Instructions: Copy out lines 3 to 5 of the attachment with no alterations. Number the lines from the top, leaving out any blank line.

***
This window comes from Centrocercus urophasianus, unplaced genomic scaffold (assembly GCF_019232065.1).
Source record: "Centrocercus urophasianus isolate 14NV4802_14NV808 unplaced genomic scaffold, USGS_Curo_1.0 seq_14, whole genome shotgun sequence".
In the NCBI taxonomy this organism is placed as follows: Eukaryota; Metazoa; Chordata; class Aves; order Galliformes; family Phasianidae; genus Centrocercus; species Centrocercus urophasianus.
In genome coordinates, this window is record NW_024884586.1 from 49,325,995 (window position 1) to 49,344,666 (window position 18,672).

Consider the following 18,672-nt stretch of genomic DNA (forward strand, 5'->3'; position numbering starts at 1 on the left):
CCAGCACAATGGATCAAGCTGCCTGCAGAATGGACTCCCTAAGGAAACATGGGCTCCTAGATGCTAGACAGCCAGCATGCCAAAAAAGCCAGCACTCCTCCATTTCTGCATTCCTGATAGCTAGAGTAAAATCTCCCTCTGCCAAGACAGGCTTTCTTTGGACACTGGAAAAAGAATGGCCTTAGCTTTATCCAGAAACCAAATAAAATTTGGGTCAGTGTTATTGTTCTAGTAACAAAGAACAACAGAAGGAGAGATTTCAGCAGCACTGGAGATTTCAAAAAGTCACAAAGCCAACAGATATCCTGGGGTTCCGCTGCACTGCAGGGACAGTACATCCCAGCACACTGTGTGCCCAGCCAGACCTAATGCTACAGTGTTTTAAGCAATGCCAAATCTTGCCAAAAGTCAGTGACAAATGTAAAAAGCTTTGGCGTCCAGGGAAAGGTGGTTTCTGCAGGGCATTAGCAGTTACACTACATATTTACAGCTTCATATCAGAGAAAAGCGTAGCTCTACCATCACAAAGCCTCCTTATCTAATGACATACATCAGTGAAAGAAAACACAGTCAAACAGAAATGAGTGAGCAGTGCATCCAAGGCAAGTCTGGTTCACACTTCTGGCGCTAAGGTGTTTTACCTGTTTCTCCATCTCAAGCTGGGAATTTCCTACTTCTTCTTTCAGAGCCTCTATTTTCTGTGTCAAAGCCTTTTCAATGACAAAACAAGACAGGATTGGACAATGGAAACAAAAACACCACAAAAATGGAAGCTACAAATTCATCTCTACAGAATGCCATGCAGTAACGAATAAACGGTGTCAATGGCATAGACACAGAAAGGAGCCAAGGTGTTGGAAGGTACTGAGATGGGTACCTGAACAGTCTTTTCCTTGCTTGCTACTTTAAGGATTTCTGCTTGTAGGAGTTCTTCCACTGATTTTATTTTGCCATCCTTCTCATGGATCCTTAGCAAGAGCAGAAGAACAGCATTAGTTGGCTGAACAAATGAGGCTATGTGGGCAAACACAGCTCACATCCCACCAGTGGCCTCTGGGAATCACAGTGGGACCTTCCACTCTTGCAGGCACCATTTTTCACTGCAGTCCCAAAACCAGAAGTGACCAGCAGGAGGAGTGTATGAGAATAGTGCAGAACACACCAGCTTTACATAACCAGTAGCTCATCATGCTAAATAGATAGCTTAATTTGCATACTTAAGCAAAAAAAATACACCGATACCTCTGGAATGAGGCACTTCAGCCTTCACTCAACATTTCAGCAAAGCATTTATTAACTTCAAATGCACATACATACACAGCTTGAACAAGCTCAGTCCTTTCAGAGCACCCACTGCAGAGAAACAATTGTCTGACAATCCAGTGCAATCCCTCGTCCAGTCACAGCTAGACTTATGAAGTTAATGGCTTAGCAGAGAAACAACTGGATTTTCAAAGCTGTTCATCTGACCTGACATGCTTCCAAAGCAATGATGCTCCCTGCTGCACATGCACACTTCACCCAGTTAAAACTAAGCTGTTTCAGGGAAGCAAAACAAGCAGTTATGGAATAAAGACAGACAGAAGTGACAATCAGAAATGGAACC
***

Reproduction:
In the NCBI taxonomy this organism is placed as follows: Eukaryota; Metazoa; Chordata; class Aves; order Galliformes; family Phasianidae; genus Centrocercus; species Centrocercus urophasianus.
In genome coordinates, this window is record NW_024884586.1 from 49,325,995 (window position 1) to 49,344,666 (window position 18,672).

Consider the following 18,672-nt stretch of genomic DNA (forward strand, 5'->3'; position numbering starts at 1 on the left):